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Wednesday, June 24, 2009

Teaching Your Dog to Fetch

© photo copyright Carrie Boyko
Please Play Fetch with Me

After reading a blog post at The Happy Wag, a Roanoke, Virginia pet blog, I learned about Stormy, who hasn't yet mastered the art of Fetch. This post is dedicated to Stormy and all of the rest of his canine cousins out there who would love to learn to retrieve and return a toy to their human best friends.

Fetch is an excellent way to establish your bond and leadership, while building discipline and trust with your dog. A mental challenge is a great way to add to the physical challenge of retrieving the ball or other fetch toy. Learning to bring it back to you, drop it at your feet, and wait patiently for another toss, takes practice. Each of these tasks is a separate skill, and each must be patiently taught separately, before being strung together for a Fetch game. So be patient, Pack Leader, a truly great game of Fetch is well worth the effort of learning it the right way, and much less frustrating for you and your dog.

I highly recommend that all dogs who are able, learn to fetch and return a ball or other toy. The benefits go far beyond the fun factor, not the least of which is that it goes a long way toward establishing you as the Pack Leader. Let's get started:

You may have read the title and wondered how many lessons there can possibly be in a "simple" game of Fetch. Simple for you, maybe. But stringing skills together for a dog requires teaching each one by one, at first. Here are the steps we'll learn in the sequence.

Skills Required for the Ultimate Game of Fetch:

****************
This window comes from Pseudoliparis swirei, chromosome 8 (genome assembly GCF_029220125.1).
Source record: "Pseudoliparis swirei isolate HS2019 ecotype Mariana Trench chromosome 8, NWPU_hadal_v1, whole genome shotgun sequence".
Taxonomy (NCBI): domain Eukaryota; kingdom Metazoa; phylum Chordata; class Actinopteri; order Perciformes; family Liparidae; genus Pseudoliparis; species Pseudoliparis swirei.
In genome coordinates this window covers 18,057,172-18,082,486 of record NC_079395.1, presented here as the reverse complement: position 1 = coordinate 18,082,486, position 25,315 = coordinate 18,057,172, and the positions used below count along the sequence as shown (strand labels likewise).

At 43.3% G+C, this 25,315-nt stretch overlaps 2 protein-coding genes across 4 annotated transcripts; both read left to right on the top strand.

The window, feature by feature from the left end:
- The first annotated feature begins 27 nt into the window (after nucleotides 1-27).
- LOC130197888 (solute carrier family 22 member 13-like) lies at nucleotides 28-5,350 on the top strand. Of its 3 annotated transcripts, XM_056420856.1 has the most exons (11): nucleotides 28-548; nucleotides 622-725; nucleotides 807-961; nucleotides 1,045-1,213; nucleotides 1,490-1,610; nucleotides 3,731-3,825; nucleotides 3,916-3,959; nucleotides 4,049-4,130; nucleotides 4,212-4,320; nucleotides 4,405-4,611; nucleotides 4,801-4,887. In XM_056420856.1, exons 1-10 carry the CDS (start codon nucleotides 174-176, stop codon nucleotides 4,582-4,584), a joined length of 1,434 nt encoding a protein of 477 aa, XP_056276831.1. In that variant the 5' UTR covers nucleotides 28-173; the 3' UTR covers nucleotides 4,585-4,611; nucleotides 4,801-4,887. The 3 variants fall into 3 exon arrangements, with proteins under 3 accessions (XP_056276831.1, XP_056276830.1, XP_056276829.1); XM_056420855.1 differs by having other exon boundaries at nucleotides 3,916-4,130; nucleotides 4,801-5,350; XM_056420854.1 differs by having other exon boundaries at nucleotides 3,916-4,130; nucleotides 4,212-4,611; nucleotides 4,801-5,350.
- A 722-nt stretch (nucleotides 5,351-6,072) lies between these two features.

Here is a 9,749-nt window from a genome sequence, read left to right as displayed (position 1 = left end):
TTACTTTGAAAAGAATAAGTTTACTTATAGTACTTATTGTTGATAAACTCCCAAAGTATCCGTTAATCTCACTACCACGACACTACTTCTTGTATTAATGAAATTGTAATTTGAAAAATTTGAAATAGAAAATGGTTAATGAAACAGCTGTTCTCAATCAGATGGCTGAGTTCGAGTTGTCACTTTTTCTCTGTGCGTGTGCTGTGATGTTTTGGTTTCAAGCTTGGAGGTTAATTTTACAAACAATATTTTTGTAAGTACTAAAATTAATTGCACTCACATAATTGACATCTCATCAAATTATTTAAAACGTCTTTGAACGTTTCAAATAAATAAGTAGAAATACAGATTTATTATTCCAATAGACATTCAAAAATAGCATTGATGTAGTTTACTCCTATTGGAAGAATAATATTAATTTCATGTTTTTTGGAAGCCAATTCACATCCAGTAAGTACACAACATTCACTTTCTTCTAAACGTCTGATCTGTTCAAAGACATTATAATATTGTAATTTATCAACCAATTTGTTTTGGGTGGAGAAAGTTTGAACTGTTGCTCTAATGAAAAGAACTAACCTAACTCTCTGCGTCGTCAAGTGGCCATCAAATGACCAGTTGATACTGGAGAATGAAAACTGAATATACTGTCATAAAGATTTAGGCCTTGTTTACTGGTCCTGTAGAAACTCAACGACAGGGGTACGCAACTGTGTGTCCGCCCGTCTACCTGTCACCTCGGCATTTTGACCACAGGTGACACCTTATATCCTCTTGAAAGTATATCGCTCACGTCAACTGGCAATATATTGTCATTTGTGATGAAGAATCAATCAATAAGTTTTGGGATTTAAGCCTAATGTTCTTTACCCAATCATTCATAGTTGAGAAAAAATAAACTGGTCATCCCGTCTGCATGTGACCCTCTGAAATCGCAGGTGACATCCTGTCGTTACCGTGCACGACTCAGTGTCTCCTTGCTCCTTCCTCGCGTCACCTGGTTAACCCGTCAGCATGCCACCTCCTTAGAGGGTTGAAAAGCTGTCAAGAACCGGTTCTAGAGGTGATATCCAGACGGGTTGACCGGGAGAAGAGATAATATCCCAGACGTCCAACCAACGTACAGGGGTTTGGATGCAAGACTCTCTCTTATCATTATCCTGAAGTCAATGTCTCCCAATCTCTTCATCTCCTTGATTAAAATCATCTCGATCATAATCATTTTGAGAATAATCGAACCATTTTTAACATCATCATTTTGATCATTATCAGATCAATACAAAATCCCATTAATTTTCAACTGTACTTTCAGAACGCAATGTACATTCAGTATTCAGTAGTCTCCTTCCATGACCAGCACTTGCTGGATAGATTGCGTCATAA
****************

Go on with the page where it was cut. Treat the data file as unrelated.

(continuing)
• Sit
  • Stay
  • Come
  • Drop It
  • Leave It
  • Fetch
These are all basic skills taught in obedience classes. However, they must be exhibited well by your dog in order to play Fetch without you getting mauled or the dog running off with the ball. If your goal is a textbook Fetch game, here are the sequencing skills, in order: (Notice my illustrations are with Tanner in a game of Pool Fetch. There is no difference between pool fetch and fetch in a field of grass. Pick your venue based on your dog's preference, or try both. Tanner's loves them all. Select a toy that your dog is enthusiastic about playing with, and that is suitable for a fetch game. It must have enough weight that you will be able to throw it a fair distance. If, like me, you throw like a girl, invest in a "Chucker" or other, similar throwing aid, which will allow you to throw a ball a good distance. This is especially important if you have a larger dog who needs the distance factor to get some exercise out of this game. Additionally, Fetch toys should be reserved for Fetch games only. Keep them on a shelf, and this will be understood by the dog. The toys belong to you. You decide when the game begins and when it ends. Don't let your dog get obsessive about Fetch.
  • Your dog must master a "Sit, Stay". Remember to use plenty of calm verbal praise.

  • Step away from your dog and remind him to stay. Don't throw until he is tuned in and attentive to you.

  • Maintaining eye contact, the owner throws the toy and gives the Fetch command. The dog usually understands that this means to chase the flying toy. Not much skill involved in this action, except to leap over any obstacles or off the side of the pool:

    © photo copyright Carrie Boyko
    Tanner Leaps to Fetch
    If he runs toward the toy, give verbal praise and encouragement. If he picks up the toy, get even more boisterous with your praise. Begin calling him to you. If this is unsuccessful, extra training in "Come when called" is needed.
    © photo copyright Carrie Boyko
    Tanner Collects His Prize